DM, as usual, great post with lots of food for thought. An interesting trend that I have noted amongst a lot of my junior colleagues is that they get conflicting comments about productivity (either referring to their postdoc or pubs from their own lab). In the same round, one reviewer will comment on the excellent productivity of the investigator, while another will express concern about "low" productivity (even if the "low" productivity profile included very high profile CNS papers). I have also occasionally seen in study section that very established investigators sometimes getting a pass for 2-3 pubs during the previous granting period, because they have been in the field for many years and have a long publication history.
    Obviously there is not general consensus about what good productivity is among reviewers, nor about how to take quality into account in productivity. I imagine this adds another factor into review variability, in addition to the "junior vs senior" debate.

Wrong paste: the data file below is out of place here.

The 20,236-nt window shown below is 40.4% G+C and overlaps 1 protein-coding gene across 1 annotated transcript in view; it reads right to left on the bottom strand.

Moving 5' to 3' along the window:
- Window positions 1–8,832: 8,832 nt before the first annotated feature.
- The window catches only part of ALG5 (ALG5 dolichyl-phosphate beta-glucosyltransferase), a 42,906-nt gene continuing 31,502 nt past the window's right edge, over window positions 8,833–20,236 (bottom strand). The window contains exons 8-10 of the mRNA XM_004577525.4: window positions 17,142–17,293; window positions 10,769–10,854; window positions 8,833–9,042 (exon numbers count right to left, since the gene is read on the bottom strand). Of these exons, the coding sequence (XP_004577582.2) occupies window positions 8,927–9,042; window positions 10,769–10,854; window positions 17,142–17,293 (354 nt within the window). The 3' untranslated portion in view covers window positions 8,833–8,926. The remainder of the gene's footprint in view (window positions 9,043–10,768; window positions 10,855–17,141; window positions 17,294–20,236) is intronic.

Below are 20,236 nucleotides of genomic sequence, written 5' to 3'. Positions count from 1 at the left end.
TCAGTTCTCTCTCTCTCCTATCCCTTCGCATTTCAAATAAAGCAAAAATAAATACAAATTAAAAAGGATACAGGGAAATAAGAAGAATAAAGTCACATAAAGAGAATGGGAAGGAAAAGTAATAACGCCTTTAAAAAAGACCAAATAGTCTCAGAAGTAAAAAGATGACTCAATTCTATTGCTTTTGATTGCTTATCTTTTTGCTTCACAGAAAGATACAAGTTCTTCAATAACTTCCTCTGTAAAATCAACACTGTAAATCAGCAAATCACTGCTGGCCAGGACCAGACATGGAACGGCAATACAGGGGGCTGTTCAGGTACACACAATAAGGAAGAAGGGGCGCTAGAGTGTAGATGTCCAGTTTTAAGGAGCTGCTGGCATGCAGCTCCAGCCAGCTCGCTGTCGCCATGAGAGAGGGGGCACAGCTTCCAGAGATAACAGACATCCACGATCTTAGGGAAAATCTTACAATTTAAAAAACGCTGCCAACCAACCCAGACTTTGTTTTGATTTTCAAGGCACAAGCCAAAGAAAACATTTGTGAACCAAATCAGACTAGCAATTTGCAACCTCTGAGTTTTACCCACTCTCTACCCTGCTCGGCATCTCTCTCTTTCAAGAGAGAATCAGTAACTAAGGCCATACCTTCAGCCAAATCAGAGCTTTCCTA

• Pascale says:

    Another problem with tracking publications of funded and unfunded grants to look for quality of review. After my resubmission got shot down, I had no funds to continue the project. The two years before that had been spent generating preliminary data "requested" by earlier review, but it generated nothing immediately publishable. As a one-R01 lab (that ran out during this period), generating papers from that grant took priority over the new project. Until you have multiple grants you really don't have the money or clout to attract the students and post-docs you need for a "science factory" that can publish a paper a month.
    Thus my current period as a Playtex lab ("no visible means of support").